"I know but the rumour of him," said the lion; "but take my word for it, thou hadst better have nothing to do with him, for there is none that can cope with the Wind-Demon." But the King's son would not listen to reason, remained there that night, and next morning mounted his horse again. The lion accompanied him to show him the right way, and then they parted, one going to the right and the other to the left.

Again he went on and on, till he saw another palace, and this was the palace of his middling sister.

The damsel saw from the window that a man was on the road, and no sooner did she recognize him than she rushed out to meet him, and led him into the palace. Full of joy, they conversed together till the evening, and then the damsel said to the youth: "In a short time my tiger-husband will be here, I'll hide thee from him, lest a mischief befall thee," and she took her brother and hid him.

In the evening the tiger came home, and while they talked together his wife asked him what he would do if any of her brothers should chance to look in upon them.

"If the elder were to come," said the tiger, "I would strike them dead, but if the youngest came, I would go down on my knees before him." Whereupon the damsel called to her youngest brother, the King's son, to come forth. The tiger was overjoyed to see him, welcomed him as a brother, and asked him whence he came and whither he was going. Then the King's son told the tiger of all his trouble, and asked him whether he knew the Wind-Demon. "Only by hearsay," replied the tiger; and then he tried to persuade the King's son not to go, for the danger was great. But the red dawn had no sooner appeared than the King's son was ready to set out again. The tiger showed him the way, and the one went back and the other went forward.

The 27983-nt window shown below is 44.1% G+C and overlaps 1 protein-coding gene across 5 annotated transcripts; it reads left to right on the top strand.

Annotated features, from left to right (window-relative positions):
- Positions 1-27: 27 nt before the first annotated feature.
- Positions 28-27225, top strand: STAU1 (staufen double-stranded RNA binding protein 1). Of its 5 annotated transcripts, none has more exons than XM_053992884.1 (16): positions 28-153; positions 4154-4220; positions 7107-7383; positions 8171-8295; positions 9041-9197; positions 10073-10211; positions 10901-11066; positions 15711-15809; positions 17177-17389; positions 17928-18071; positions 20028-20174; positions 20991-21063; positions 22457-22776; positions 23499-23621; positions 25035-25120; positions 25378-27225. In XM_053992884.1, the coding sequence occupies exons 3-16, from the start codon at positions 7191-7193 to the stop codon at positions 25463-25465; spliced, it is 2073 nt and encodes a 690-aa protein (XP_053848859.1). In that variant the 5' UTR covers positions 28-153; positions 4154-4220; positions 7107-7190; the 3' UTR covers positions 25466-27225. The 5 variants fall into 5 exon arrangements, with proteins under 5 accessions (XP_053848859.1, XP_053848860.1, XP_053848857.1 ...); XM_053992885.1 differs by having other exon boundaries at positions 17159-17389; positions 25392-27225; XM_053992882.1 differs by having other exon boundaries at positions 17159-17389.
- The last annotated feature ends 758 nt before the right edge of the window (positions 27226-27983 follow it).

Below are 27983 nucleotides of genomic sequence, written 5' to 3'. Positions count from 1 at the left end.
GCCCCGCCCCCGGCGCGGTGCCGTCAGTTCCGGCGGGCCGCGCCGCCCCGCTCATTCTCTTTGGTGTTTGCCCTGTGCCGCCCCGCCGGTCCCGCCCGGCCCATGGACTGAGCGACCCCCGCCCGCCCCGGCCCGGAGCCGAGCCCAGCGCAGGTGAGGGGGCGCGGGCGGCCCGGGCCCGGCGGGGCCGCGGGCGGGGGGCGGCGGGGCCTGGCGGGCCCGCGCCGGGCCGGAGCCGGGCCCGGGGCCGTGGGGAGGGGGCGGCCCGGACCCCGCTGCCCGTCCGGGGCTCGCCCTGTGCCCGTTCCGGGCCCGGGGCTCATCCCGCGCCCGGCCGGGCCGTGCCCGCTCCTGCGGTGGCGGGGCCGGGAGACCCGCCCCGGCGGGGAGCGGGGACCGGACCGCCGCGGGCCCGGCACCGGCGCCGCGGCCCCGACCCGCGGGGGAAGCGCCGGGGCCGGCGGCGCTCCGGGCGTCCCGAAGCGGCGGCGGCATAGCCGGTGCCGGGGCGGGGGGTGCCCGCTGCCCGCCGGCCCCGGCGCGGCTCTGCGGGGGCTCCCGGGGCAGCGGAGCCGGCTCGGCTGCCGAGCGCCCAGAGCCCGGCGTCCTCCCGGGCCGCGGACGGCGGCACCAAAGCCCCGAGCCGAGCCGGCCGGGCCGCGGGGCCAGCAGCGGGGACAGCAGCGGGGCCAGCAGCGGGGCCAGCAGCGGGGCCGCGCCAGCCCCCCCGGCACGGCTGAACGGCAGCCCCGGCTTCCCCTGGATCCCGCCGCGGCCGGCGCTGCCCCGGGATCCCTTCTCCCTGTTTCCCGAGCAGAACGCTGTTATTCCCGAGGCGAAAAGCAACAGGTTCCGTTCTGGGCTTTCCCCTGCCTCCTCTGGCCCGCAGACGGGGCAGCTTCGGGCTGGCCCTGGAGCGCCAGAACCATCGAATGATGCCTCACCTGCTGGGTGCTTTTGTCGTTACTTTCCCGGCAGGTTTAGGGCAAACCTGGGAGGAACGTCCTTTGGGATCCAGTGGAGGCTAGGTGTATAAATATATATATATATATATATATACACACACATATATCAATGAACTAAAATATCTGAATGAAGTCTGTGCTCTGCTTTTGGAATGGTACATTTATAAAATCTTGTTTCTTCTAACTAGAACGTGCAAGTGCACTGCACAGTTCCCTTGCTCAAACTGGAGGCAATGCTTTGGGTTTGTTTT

He pursued his way, and it was endlessly long, but time passes quickly in a fairy tale, and at last a dark object stood out against him. "What can it be?" thought he, but when he drew nearer he saw that it was a palace. It was the abode of his youngest sister. The damsel was just then looking out of the window. "Alas! my brother!" cried she, and very nearly fell out of the window for pure joy. Then she led him into the house. The youth rejoiced that he had found all his sisters so well, but the lack of his wife was still a weight upon his heart.

Now when evening was drawing nigh the girl said to her brother: "My bird-husband will be here anon; conceal thyself from him, for if he see thee he will tear thy heart out," and with that she took her brother and hid him.

And now there was a great clapping of wings, and the Anka had scarce rested a while when his wife asked him what he would do if any of her brothers came to see them.

"As to the two elder," said the bird, "I would take them in my mouth, fly up to the sky with them, and cast them down from thence; but if the youngest were to come, I would let him sit down on my wings and go to sleep there if he liked." Then the girl called forth her youngest brother.

"Alas! my dear little child," cried the bird, " how didst thou find thy way hither? Wert thou not afraid of the long journey?"